mola, measuring only about 50 cm x 50 cm, was reported by Jon Makeham
from Looe, Cornwall., washed up dead and already scavenged. Large Sunfish
are usually reported in summer and small ones occasionally, notably off
large Sunfish, Mola mola, is netted by a fisherman off the
Butt of Lewis, Outer Hebrides, in September
on their sides is pretty normal for sunfish - I've heard kids climb on
and run across the huge specimens that exist in the tropics.
why do they do it?
just because they're such a low energy highly defended type of strategy
that it's not worth the effort staying upright.
listings with the earliest at the top
Sunfish are seen off
the coast of Penwith each year, the earliest is usually in July. This year
so far there have been two reports, one off Lamorna on May 14th and another
off Penzer Point on June 18th, is this another sign of global warming?
In 1999 there were 4 sightings between the 1st July and Sept.9th. all along
the south coast of Penwith. On 24th August 1997 the crew of a dive
boat belonging to the Penzance B.S.A.C returning from the Isles of Scilly
saw at least 12, so there were probably dozens if not hundreds between
the mainland and Scillies on that day.
Marine Wildlife Reports 1999 (by Ray Dennis)
of the Sunfish from off Cornish shores are frequent during the summer
months. In British seas they vary in size from 40 cm to nearly two
metres in length, but they can grow considerably larger. Almost all specimens
are spotted lying on their sides in the surface water. Some of the observations
are listed on the Seaquest
SW (Cornwall Wildlife Trust web pages).
mola, were spotted near St. Ives, Cornwall.
From: "Brian Stone (Rebus Media)" <Brian.Stone@rebusmedia.com>
A large Sunfish was
observed by myself and numerous excited holidaymakers in the channel outside
Polperro (Cornwall) harbour on August 2nd
this year. Diameter approx. 1.5m, swimming lazily on its side just below
the surface, I watched it for some 45 minutes before it (presumably) left.
The skin appeared to be badly scarred and pitted overall, but the fish
was not showing signs of obvious distress.
A Sunfish was observed
by myself, Frederick Biddulph, John Mortimer, and Gerald Allen, while fishing
west of Innishbofin, Connemara, Co Galway Ireland, on 29 Aug. 2000.
The fish was on its side and it seemed to be splashing it's dorsal
fin. It dived as the boat approached.
superb views of several close to St Ives Island a couple of weeks ago.
closest were just off Porthgwidden Beach. These were mostly swimming
upright but also at an angle and I don't remember any completely on their
sides. The combination of clear water, high waves and a raised vantage
point meant the whole fish was often clearly visible under the water.
presence of a Sunfish
was often indicated by gulls collecting around the surface. One was
observed clearly allowing Gulls to peck at its body -perhaps removing parasites.
Could it be that they swim on their sides at the surface in order to attract
birds for this purpose?
also frequently swam with the long dorsal fin one third to a half exposed
above the surface producing an effect like a small wavy shark fin.
This fin would occasionally be waved higher out of the water and they would
also push their nose clear of the water.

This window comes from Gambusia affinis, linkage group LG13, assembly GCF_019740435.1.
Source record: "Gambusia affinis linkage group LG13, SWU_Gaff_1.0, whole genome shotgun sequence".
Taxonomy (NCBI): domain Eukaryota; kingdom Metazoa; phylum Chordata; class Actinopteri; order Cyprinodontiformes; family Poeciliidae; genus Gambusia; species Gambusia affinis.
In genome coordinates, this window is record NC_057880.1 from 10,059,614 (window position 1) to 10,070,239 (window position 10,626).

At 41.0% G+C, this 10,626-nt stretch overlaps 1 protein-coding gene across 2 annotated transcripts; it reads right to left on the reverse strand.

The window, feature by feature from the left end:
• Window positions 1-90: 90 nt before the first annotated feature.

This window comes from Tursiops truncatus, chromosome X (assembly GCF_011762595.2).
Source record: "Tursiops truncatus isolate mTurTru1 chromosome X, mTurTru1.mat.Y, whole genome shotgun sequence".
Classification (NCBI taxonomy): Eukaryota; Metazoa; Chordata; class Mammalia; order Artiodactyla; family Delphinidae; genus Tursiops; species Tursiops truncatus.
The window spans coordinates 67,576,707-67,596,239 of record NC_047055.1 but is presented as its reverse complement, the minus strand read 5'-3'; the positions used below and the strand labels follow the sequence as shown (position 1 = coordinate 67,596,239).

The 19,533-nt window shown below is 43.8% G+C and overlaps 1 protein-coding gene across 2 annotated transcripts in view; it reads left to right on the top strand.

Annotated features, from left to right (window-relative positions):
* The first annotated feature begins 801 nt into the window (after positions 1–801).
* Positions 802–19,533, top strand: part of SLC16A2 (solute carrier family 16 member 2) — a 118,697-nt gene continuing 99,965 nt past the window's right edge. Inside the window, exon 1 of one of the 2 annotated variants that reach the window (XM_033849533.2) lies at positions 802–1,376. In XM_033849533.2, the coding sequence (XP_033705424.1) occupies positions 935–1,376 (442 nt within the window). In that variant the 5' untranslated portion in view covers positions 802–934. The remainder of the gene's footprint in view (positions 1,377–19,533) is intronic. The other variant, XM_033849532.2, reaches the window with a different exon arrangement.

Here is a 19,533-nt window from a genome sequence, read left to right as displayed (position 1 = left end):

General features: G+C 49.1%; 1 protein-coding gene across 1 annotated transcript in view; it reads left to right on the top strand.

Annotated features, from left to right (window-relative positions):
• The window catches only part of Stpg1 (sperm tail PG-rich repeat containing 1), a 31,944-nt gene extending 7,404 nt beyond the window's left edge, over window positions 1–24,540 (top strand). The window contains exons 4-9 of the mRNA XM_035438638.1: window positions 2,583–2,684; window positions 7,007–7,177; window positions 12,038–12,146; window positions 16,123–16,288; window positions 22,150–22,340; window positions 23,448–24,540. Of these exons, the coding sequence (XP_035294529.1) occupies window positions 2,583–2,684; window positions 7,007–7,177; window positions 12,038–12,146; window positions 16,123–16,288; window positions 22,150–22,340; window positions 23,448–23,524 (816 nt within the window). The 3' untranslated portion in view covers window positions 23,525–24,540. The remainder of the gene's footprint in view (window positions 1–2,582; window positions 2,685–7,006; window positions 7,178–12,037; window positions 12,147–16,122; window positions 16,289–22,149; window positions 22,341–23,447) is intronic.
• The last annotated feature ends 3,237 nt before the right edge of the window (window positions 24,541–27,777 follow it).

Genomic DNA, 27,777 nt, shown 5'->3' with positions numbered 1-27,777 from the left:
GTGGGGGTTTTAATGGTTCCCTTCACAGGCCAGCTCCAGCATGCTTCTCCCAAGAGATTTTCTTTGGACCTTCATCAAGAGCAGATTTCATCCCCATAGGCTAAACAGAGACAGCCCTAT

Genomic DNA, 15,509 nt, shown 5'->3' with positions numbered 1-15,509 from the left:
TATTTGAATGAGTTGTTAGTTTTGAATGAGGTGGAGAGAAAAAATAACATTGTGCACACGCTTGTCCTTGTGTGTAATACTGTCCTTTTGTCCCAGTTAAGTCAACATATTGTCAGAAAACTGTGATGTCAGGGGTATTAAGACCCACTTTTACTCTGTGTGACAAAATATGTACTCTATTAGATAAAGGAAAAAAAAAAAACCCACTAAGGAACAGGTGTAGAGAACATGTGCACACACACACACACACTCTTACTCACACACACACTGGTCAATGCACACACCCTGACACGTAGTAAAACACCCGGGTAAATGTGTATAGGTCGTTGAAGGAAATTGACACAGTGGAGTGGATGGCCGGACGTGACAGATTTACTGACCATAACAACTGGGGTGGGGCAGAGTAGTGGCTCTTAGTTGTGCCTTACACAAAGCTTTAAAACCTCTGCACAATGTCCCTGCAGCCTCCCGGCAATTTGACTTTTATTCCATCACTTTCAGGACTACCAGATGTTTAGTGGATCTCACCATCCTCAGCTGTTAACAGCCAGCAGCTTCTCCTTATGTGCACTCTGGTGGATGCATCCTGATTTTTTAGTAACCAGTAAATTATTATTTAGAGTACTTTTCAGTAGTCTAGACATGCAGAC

those who don't know these fish are large with a flat body shaped roughly
like a slightly elongated disk. They are greyish and have a long
fin above and below the body. The body on the ones I saw was perhaps
1.5 metres (5 feet) long and the fins more than 60 cm (2 feet) long.
I understand they can get much larger. They are apparently no good
to eat which, given how easy they would be to hunt, is just as well.
saw what I now know to be a Sunfish,
off the Pembrokeshire coast over the August
Bank Holiday of 1999.
observing Grey Seals and Choughs from the cliffs of Deer Park opposite
Skomer Island, SW Wales, when I saw a large grey / brown dorsal fin splashing
in the water. It then disappeared underwater but shortly afterwards,
a 'short, fat, grey surfboard with wings' appeared swimming nearby.
Intrigued, I followed the 'thing' along the coast watching it as it swam
very slowly just below the surface. It was much larger that the seals
I had been observing -I'd estimate it to at least 8 feet long (nearly 2.5
one I talked to could give a name to what I had seen and I soon forgot
about it until I saw a wildlife programme about sharks on the TV in December,
which included a brief tantalising shot of a 'Sunfish'. My mystery
(and lingering doubts about exactly what I had seen) was solved!
dived all around the world and seen many aquatic sights but nothing as
unearthly as the Sunfish!
an Ocean Sunfish on the 3rd of September
2000 about one mile off the coast situated
between Harlech and Barmouth (Cardigan Bay) in north Wales at first I saw
one of its fins of which i thought it was a piece of flotsam but it seemed
to be moving in circles so we went closer in the boat until we were
right next to it and turned the engines off we watched it for a couple
of minutes and at first I thought it was an injured Basking Shark that
had been in an accident with a boat propellor until today when we visited
the Blue Planet Aquarium in Cheshire were
the had a plastic replica
"Roger Heginbotham" <firstname.lastname@example.org>
6 Aug. 2000 13:51:19 +0100
Smith's One-List/Cornish Wildlife
Subject: Re Ocean Sunfish
Malcolm Lee has given me
some observations from a local fisherman. These included the sighting
of five Ocean Sunfish (Mola mola) seen off Port Gaverne in
Port Isaac Bay ) on 30.7/2000. We are gathering any records of this
species which seems to be increasing in numbers as well as its range in
space and through the months of the year.
Often these fishes lie close
to the surface, and are thought to be sick or just less active in our cool